“Whether an injunction may issue under the Anti-Injunction Act is a question of law reviewed de novo.” California v. IntelliGender, LLC, 771 F.3d 1169, 1176 (9th Cir. 2014) (quoting California v. Randtron, 284 F.3d 969, 974 (9th Cir. 2002)). “If an injunction falls within the purview of the Anti-Injunction Act, then we review for abuse of discretion the district court's decision whether to grant the injunction.” Id.
To start, and to dispel any confusion, there is no doubt that our dismissal was not for lack of subject matter jurisdiction. 1 Instead, we affirmed the district court's dismissal of Sonner's claims for failure to state a claim under Rule 12(b)(6), but on the basis of federal, rather than state, law. Sonner I, 971 F.3d at 838–39. Our characterization of the choice-of-law analysis between California and federal law as a “threshold jurisdictional question” does not mean that we transformed Sonner's dismissal for failure to state a claim into one based on lack of subject matter jurisdiction. As the remainder of Sonner I makes clear, the “jurisdictional” question we decided was which forum's laws applied, not whether jurisdiction was lacking. See, e.g., id. at 837 (“Pursuant to Erie Railroad Co. v. Tompkins, 304 U.S. 64, 58 S. Ct. 817, 82 L.Ed. 1188 (1938), and Guaranty Trust Co. of New York v. York, 326 U.S. 99, 65 S. Ct. 1464, 89 L.Ed. 2079 (1945), we hold that federal courts must apply equitable principles derived from federal common law to claims for equitable restitution under [the UCL and CLRA].”).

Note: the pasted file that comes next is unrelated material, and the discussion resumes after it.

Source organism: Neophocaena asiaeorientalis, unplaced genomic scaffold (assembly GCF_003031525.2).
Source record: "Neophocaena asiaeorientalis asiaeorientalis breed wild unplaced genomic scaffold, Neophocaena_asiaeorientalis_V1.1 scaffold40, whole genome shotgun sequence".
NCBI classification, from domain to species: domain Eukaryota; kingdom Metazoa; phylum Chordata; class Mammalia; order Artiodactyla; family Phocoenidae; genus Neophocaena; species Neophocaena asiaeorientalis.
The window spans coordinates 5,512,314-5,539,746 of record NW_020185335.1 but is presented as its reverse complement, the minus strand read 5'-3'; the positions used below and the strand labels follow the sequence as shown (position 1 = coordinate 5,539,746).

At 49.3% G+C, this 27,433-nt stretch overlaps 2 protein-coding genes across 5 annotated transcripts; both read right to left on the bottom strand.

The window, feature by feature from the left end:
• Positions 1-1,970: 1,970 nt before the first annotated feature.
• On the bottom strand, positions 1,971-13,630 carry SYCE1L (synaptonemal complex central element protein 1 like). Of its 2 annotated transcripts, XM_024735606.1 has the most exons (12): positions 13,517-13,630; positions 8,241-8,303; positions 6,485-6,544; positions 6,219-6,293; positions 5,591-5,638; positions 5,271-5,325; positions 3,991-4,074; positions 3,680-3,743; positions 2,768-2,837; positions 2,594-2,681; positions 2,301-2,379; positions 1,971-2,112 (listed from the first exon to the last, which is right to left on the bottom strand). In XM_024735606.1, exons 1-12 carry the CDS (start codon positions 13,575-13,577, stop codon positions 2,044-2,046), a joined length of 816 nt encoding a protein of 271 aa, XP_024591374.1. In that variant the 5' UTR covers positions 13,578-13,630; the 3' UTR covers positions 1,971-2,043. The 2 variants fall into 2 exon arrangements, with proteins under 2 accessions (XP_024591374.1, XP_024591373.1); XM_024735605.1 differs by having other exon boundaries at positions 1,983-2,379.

It is also significant that we affirmed the dismissal of Sonner's claims under Rule 12(b)(6), which “requires a judgment on the merits and cannot be decided before the court assumes jurisdiction.” Cook v. Peter Kiewit Sons Co., 775 F.2d 1030, 1035–36 (9th Cir. 1985). Thus, if we had lacked subject matter jurisdiction due to Sonner's failure to show an inadequate remedy at law, it would have been improper for us to affirm on the ground that Sonner had failed to state a claim upon which relief could be granted. If we thought dismissal should have been for lack of subject matter jurisdiction, we would have vacated and remanded with instructions to that effect. Cf. Wilson v. Horton's Towing, 906 F.3d 773, 783–84 (9th Cir. 2018) (vacating the district court's with-prejudice dismissal and remanding because the plaintiff could “potentially renew his claims in federal court after the appropriate remedies have been exhausted”).
What is more, the district court dismissed Sonner's claims with prejudice 2 and without leave to amend. See Sonner I, 971 F.3d at 844–45. We concluded that the district court acted within its discretion in doing so, given that “Sonner strategically chose to amend her complaint on the eve of trial to drop her damages claim” and was warned several times that this strategic choice could result in a dismissal without leave to amend. Id. at 845.
Finally, although the parties agree that a dismissal for failure to plead an inadequate remedy at law (and therefore to state an actionable claim for equitable relief in federal court) is not a dismissal for lack of subject matter jurisdiction, they dispute whether such a dismissal is “on the merits” and thus precludes relitigation in another forum. As we explain next, the district court did not abuse its discretion in denying Premier's motion for a permanent injunction, and therefore we do not address this dispute.